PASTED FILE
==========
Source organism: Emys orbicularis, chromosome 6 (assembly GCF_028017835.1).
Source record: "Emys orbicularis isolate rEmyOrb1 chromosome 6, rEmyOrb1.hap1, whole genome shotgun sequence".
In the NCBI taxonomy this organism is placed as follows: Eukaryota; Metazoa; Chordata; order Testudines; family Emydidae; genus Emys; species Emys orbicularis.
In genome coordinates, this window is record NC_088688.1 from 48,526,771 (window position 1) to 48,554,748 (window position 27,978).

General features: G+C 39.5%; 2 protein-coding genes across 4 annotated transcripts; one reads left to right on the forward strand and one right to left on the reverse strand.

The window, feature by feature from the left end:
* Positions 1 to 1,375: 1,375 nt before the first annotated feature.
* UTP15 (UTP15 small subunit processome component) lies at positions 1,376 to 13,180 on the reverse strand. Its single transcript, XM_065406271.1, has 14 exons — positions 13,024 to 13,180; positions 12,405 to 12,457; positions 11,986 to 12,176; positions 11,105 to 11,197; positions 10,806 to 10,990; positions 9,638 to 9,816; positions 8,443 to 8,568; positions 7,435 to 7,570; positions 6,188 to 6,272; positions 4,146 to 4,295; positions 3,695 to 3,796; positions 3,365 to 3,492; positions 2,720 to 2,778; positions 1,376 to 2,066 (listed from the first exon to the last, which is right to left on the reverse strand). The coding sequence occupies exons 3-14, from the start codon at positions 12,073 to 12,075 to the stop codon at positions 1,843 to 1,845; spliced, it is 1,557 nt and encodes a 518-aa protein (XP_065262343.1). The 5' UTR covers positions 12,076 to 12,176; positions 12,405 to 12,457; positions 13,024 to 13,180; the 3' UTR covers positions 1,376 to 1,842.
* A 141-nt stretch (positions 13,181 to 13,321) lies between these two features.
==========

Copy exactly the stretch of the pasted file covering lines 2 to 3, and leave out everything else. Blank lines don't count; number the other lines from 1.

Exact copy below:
Source record: "Emys orbicularis isolate rEmyOrb1 chromosome 6, rEmyOrb1.hap1, whole genome shotgun sequence".
In the NCBI taxonomy this organism is placed as follows: Eukaryota; Metazoa; Chordata; order Testudines; family Emydidae; genus Emys; species Emys orbicularis.